Exotic critters meet the public

An open house with furry and frieldy alpacas and llamas continues today at Wheatland Alpacas.

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Alpacas and llamas at Wheatland Alpaca got a healthy dose of human visitors Saturday at the farm's open house, which goes on today.

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Alpacas and llamas at Wheatland Alpaca got a healthy dose of human visitors Saturday at the farm's open house, which goes on today. The animals got a break from the heat including a splash of water for one, from co-owner Cecilia McKean.

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Alpacas and llamas at Wheatland Alpaca got a healthy dose of human visitors Saturday at the farm's open house, which goes on today.

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Alpacas and llamas at Wheatland Alpaca got a healthy dose of human visitors Saturday at the farm's open house, which goes on today.

LOWDEN - Three dogs, a rooster, 18 chickens and a handful of goats couldn't compete with 19 alpacas and four llamas this weekend at Wheatland Alpacas' open house on Stovall Road.

Co-owners Cecilia McKean and Jan Kruper are holding their eighth annual open house this weekend at their farm.

This year the event includes showing off the newly converted barn store, where all types of alpaca products were sold.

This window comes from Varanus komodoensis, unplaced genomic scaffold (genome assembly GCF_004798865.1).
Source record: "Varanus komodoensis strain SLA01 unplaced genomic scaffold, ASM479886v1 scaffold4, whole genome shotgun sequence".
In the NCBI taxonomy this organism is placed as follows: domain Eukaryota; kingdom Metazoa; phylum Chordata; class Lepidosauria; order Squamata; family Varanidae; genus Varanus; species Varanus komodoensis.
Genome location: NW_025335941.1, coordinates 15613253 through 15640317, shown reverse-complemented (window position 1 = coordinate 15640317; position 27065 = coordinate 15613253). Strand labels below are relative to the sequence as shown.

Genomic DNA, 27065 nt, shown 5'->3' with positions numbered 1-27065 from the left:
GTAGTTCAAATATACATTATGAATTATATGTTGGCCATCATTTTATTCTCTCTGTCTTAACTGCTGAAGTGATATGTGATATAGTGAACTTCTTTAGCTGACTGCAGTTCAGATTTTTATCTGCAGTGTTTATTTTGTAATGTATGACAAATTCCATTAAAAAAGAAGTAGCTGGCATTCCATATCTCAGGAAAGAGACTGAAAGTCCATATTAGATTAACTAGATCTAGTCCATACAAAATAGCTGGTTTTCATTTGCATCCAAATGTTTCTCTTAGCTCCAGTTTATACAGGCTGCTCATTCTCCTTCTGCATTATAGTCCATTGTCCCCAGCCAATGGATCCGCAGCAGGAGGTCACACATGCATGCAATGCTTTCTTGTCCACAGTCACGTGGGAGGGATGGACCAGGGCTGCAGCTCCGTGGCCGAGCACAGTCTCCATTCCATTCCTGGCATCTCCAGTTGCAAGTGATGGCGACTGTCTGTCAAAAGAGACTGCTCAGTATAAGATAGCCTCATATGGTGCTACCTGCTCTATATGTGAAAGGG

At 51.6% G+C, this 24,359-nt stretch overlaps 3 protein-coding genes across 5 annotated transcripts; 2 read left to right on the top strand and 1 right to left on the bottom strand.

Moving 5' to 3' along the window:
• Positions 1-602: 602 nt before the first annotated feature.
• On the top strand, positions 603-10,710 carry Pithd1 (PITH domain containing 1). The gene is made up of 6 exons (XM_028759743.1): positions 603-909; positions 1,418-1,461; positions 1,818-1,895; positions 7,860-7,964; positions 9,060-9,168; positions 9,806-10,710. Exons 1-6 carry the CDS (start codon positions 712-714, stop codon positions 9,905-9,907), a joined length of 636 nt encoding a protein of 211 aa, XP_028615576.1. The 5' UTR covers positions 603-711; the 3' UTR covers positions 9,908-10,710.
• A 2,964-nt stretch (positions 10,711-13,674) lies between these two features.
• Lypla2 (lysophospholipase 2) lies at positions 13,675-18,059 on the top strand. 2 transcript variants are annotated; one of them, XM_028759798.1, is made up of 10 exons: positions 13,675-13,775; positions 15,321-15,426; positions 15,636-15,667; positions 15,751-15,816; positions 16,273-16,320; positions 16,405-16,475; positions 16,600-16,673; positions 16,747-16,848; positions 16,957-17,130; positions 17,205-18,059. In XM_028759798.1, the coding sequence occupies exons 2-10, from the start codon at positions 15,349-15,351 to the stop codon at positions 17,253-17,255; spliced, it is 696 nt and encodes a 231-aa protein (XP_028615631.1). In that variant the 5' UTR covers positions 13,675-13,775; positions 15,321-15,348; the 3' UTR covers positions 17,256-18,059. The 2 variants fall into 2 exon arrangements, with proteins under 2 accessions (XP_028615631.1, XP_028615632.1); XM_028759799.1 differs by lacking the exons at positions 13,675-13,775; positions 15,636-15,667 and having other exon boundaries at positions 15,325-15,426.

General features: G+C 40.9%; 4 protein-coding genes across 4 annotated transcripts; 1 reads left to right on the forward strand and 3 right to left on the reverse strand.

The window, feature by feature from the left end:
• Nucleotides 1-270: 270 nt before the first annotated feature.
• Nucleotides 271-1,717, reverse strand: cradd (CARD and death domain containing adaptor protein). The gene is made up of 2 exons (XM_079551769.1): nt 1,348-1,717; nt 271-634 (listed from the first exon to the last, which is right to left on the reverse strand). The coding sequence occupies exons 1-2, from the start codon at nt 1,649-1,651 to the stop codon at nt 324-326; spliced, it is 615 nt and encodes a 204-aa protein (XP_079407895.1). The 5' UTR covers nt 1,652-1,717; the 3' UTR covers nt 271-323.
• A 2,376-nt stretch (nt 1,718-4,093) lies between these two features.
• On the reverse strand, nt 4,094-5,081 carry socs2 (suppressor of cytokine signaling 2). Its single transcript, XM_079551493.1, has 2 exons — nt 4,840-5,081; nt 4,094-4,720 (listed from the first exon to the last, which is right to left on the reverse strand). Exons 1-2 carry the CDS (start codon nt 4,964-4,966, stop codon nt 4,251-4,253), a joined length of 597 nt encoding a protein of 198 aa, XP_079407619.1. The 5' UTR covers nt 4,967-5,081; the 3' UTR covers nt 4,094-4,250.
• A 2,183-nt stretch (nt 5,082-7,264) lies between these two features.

"It's a hair product. And just like we wash our hair, wash it with shampoo," Kruper told the customer, who had just bought a $125 alpaca sweater.

Outside the store, paddocks of segregated alpacas and llamas had guests flocking to the rails to get closer looks and photos.

Many had questions about shearing, predators and mating, which also had to do with the segregation.

The alpacas were separated in male and female paddocks, McKean explained, because unlike other animals, the females have no estrus period.

The act of mating stimulates ovulation, hence the need to keep them apart, McKean said.

Other interesting facts were posted around the rails.

At times, alpacas were brought out for petting.

Many people said they came just to satisfy their curiosity and shop.

"We don't have alpacas. Just curious. We just thought it would be a good thing to do with the boys," Scott Elliott said, as Gus, 4, and Harper, 1, enjoyed a day with alpacas, mom and dad.

One of the interesting facts the family learned on their outing is that baby alpacas aren't too different from Gus and Harper.

"We learned that the babies like to play. It is called pronking. So we asked Gus if he liked to pronk," Elliot said.

The answer was yes.

The second and final day of the annual Wheatland Alpaca open house takes place today, 11 a.m.-4 p.m., 2010 Stovall Road.

The event is free, and food and beverages are available to purchase.

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